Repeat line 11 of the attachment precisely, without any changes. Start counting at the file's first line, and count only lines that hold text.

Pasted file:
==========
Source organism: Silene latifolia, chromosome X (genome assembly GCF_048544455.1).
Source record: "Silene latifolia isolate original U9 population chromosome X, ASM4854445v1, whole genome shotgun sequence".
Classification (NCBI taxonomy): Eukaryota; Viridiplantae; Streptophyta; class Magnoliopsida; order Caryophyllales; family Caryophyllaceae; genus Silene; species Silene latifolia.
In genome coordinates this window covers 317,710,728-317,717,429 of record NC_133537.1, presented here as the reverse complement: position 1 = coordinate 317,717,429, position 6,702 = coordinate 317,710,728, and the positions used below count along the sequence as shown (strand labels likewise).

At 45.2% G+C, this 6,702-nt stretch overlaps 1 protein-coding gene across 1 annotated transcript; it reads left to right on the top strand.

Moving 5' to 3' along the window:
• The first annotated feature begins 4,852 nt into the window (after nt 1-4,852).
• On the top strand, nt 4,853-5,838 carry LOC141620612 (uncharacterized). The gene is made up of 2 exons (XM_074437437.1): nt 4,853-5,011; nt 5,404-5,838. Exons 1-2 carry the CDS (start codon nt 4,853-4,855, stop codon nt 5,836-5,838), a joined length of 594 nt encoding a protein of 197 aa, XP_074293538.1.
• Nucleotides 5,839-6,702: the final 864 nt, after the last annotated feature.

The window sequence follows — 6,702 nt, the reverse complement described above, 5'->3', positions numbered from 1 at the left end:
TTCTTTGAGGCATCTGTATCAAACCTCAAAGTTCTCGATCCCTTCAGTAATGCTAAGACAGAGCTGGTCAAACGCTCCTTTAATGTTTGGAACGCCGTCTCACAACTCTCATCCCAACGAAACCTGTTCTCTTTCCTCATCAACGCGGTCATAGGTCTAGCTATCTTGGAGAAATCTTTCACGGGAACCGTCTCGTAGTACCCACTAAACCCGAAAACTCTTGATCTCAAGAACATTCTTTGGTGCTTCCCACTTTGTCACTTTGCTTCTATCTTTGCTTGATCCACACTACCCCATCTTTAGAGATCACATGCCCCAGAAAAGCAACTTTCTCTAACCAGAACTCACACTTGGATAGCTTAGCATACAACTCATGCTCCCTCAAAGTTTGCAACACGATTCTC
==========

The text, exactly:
TTCTTTGAGGCATCTGTATCAAACCTCAAAGTTCTCGATCCCTTCAGTAATGCTAAGACAGAGCTGGTCAAACGCTCCTTTAATGTTTGGAACGCCGTCTCACAACTCTCATCCCAACGAAACCTGTTCTCTTTCCTCATCAACGCGGTCATAGGTCTAGCTATCTTGGAGAAATCTTTCACGGGAACCGTCTCGTAGTACCCACTAAACCCGAAAACTCTTGATCTCAAGAACATTCTTTGGTGCTTCCCACTTTGTCACTTTGCTTCTATCTTTGCTTGATCCACACTACCCCATCTTTAGAGATCACATGCCCCAGAAAAGCAACTTTCTCTAACCAGAACTCACACTTGGATAGCTTAGCATACAACTCATGCTCCCTCAAAGTTTGCAACACGATTCTC